• Footballer Rio Ferdinand is in court against an allegedly unfounded story of an extramarital affair in the Sunday Mirror.
  • Two national newspapers are deemed in contempt of court for their reporting on a man who turned out to be completely innocent of the murder of Joanna Yeates. Because he looks a bit odd, he was damned as guilty before being allowed to be proved innocent.
  • Johann Hari recently gave new meaning to the word ‘Independent‘ (of the actualite) when he was alleged to have ‘plagiarised’ on an industrial scale.

Is there a common thread here? Something around the need for accountability? Something about sifting good journalism from the bad by refusing to allow these travesties to continue?

Just one day in July.

Further to the furore over the Sun‘s handling of the Jamie Janes hand-written (by the Prime Minister) letter saga, I can’t quite believe I have just heard what I think I have just heard.

I was driving down the M40 on my way back from Liverpool to Croydon this evening and listening to BBC Radio 4’s PM news programme. Tom Newton Dunn, the new Political Editor of the Sun, was being interviewed by Eddie Mair. In response to the statement that the Sun was trying to deter voters from voting for Gordon Brown in the next General Election, he said this:

I’m not sure we’ve ever said we don’t want people to vote for Gordon Brown. All we do is offer our readers an opinion. We don’t make or break governments. We simply report what happens and give them the benefit of our opinion, if they want to read it.

I propose a minute’s silence for (a) the death of journalistic integrity (at the Sun) and (b) the scornful mockery in this statement of the readers’/electorate’s intelligence.

I got into a lively debate over the Telegraph‘s handling of the MPs’ expenses business – a debate that ended up quite informative and helpful. One of the sticking points, however, was the difference in perception between the ‘reporter’ and the ‘reported on’. I then responded to James Murdoch’s outrageous speech to the Edinburgh Television Festival – especially his assumption that the ‘Market’ is the only god (especially if dominated by him and run in his interests). This latest stuff leads me to ask the following questions and I invite journalists (many of whom have my deep respect) to respond:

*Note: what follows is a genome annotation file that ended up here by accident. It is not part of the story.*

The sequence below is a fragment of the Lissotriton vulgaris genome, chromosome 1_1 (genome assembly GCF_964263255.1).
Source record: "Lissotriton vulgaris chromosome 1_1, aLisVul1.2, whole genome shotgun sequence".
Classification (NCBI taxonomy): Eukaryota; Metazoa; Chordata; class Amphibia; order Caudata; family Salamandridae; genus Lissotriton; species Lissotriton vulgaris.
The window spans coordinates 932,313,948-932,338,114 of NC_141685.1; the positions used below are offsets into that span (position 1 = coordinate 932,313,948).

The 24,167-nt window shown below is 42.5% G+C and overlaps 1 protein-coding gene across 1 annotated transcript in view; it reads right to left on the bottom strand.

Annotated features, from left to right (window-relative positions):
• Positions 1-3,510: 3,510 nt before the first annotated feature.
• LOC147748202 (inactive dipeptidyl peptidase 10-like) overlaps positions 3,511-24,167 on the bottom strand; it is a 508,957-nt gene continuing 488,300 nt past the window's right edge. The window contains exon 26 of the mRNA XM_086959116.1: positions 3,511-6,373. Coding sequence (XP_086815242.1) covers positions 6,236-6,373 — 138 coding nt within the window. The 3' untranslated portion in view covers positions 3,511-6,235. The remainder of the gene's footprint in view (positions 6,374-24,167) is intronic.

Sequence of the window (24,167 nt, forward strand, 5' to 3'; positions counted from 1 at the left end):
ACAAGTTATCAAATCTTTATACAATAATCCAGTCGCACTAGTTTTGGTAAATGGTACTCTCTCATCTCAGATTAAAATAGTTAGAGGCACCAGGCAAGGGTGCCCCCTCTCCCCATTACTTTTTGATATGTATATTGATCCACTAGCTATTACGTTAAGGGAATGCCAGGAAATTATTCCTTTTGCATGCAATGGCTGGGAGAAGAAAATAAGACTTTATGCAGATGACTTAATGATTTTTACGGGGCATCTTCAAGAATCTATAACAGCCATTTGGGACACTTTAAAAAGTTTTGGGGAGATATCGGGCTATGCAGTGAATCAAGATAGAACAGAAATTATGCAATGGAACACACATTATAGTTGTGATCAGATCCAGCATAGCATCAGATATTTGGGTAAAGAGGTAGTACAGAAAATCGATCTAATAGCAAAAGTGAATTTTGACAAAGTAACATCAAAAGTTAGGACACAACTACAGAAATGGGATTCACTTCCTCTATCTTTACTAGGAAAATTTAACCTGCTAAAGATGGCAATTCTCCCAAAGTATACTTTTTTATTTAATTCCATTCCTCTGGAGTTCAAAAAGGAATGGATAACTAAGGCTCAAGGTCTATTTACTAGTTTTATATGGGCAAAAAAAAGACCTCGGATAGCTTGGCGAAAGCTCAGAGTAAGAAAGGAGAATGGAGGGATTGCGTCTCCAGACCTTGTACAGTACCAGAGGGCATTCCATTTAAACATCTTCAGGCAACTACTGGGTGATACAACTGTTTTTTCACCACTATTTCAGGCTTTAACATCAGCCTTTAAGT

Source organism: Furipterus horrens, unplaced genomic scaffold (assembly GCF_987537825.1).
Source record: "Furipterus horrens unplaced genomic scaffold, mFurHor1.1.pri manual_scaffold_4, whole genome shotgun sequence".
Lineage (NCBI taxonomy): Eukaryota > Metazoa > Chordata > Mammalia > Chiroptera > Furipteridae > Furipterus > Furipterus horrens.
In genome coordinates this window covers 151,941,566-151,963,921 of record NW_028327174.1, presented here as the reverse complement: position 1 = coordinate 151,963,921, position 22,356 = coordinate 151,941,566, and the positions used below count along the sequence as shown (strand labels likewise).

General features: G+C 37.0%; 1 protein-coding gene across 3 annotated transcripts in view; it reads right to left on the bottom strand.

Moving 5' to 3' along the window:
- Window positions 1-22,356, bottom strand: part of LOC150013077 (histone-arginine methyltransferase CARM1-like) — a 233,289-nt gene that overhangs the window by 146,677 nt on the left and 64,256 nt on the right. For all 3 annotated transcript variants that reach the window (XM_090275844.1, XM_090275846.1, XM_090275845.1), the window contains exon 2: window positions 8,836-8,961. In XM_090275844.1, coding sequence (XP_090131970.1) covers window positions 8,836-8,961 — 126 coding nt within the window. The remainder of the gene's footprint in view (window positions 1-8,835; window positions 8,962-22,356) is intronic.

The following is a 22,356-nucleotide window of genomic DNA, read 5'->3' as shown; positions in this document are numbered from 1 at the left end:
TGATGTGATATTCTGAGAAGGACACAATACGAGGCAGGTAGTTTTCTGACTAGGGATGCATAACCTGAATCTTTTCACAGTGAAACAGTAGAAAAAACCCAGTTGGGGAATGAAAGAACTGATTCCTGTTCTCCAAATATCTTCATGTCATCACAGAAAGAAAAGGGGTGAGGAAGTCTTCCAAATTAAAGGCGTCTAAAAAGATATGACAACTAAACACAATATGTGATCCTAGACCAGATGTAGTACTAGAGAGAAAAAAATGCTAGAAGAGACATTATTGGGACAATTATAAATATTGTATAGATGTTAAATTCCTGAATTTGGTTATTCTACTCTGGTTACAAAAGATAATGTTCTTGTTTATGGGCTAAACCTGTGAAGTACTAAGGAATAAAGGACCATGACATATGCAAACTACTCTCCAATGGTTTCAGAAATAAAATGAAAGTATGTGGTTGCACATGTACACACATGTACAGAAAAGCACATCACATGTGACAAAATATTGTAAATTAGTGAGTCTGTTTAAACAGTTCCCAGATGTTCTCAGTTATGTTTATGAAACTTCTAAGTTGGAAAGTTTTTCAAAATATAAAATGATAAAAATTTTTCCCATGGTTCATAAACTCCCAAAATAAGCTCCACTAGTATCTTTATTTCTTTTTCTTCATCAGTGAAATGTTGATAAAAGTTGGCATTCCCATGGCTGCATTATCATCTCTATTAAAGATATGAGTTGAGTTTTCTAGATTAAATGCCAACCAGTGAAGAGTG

1. Does anyone really still think that newspapers simply “report what happens” dispassionately?
  2. Is it even remotely credible that the Sun would waste a penny of its money publishing a word on anything if its owners and journalists thought they were doing nothing to shape the world, influence debate and change people’s thinking to the extent that they might vote differently?
  3. Would the Sun retain any journalists if all they did was to offer a casual opinion on the events of the day and not seek to change people’s behaviour?
  4. If the Political Editor is right, then why did the Sun go to such lengths to advertise its power of persuasion in previous elections and publicise its change of allegiance for the next election?

And an extra question – riding on the back of the Press Complaints Commission’s latest failure in respect of phone-tapping allegations against the News of the World: when will the profession take the lead from the reluctant MPs and propose outside regulation of the media? (In the ‘expenses’ debate on this blog one of the arguments against MPs was – rightly – that they set their own rules and regulate themselves and that this is intolerable. I asked why the same didn’t apply to journalists. I’m still waiting to hear a cry for justice here.)

Go anywhere outside Britain and ‘our’ red-top tabloids are a source of incredulity and embarrassment in media, political and other circles. Why do we tolerate this rubbish?